We as humans tend to look for a leader to guide us. This leader has been present since the beginnings of time in the form of a dominating male. Times change and we no longer look for a dominating male, but for someone that can help us meet our needs and necessities. We no longer look at physical strength or dexterity to choose our leader; we look at their values and mental capacity. We look for a leader that has integrity, intelligence, morality, courage, competence, conviction and commitment in order to be able to guide the rest of us. Nowadays we call this leader the president.
The United States was the first country to elect the president as the leader of the country. While the other countries watched this experiment, the founding fathers discussed what powers this new leader would have the right to. According to Kenneth Janda from Northwestern University, The delegates from the Constitutional Convention were wary of unchecked power and were determined not to create an all-powerful, dictatorial presidency. Having just “fought a war of independence [from] Britain [and] the autocratic rule of King George III” (Janda 360), the founding fathers sought to find an individual with exceptional values to rule over the colonies. The delegates then decided to give powers to the president, but with limits and controls in the form of checks and balances. This checks and balances would act as “controls on presidents who might try to expand the office beyond its proper bounds” (Janda 361).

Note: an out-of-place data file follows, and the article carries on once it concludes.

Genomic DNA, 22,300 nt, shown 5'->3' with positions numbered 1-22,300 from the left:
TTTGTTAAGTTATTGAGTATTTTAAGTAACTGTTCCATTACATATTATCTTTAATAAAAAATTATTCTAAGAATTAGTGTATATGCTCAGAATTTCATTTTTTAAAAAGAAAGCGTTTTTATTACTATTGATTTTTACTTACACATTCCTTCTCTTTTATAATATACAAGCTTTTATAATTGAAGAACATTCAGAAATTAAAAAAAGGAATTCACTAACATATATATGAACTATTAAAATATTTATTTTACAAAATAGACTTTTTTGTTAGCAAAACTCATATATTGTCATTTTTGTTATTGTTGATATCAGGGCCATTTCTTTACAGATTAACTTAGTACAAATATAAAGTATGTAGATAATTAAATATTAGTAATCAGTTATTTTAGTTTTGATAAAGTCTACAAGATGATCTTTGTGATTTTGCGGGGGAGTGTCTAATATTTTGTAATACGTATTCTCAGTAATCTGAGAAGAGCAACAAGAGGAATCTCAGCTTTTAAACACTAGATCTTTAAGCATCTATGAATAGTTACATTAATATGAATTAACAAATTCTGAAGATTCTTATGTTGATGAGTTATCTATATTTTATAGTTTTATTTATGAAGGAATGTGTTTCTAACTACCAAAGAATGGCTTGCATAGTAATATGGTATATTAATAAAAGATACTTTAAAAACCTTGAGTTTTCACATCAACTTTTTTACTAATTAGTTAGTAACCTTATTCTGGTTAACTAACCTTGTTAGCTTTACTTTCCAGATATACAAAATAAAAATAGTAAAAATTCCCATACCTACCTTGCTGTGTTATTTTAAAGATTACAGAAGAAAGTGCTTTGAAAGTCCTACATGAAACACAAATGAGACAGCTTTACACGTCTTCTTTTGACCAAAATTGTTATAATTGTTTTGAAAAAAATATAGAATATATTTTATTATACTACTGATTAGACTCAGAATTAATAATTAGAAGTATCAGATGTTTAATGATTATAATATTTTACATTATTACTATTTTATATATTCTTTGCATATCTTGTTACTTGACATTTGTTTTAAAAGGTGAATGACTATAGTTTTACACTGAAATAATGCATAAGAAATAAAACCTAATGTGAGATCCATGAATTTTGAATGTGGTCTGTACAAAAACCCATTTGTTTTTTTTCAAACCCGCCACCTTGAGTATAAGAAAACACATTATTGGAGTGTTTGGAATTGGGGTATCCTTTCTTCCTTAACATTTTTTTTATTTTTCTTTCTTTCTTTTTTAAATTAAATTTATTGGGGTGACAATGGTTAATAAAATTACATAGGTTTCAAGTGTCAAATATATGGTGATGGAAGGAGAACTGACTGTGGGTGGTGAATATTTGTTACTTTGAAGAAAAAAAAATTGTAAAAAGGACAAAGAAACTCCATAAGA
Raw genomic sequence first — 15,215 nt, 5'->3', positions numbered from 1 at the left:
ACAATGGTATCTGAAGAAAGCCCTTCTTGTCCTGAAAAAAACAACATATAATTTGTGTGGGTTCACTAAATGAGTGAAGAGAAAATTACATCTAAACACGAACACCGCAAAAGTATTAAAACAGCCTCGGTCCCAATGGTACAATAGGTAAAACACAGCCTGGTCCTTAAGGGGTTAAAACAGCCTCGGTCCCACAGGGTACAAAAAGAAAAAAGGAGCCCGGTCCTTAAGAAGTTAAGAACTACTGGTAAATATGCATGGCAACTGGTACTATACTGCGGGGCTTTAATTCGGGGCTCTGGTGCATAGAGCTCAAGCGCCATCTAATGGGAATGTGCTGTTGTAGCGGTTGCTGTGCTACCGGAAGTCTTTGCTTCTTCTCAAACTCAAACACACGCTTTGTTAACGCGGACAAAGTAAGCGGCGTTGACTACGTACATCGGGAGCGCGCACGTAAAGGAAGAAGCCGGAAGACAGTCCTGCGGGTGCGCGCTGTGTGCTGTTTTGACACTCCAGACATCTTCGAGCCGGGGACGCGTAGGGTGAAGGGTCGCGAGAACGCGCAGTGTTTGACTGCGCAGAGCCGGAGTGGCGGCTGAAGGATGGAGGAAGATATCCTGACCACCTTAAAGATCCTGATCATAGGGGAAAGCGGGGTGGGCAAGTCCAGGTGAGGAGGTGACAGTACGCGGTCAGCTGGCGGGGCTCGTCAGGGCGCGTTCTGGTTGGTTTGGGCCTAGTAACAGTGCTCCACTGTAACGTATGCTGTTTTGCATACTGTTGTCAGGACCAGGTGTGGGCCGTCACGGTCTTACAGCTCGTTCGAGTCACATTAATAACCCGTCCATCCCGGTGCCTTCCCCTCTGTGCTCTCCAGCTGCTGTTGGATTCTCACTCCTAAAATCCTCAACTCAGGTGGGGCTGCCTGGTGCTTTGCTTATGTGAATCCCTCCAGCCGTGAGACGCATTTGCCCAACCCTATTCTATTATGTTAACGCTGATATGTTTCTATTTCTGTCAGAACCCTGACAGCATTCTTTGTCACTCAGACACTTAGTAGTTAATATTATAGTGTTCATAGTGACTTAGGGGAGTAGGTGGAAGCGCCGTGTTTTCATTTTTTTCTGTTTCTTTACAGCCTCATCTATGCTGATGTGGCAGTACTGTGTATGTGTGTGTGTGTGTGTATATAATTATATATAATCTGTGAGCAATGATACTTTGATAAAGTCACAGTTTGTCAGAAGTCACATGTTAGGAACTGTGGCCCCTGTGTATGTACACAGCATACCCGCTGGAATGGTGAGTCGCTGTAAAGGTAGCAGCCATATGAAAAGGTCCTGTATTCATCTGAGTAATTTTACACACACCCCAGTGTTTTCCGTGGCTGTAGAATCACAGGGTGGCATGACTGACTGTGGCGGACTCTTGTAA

The requirements for the presidency were established in the constitution. Article II states that in order to become president, one must be a “U.S.-born citizen, at least thirty-five years old, who has lived in the United States for a minimum of fourteen years” (Janda 361). However, the Constitution gave a vague description of the president’s duties. It was then that the worry of choosing the right candidate began.
The Constitution laid out general...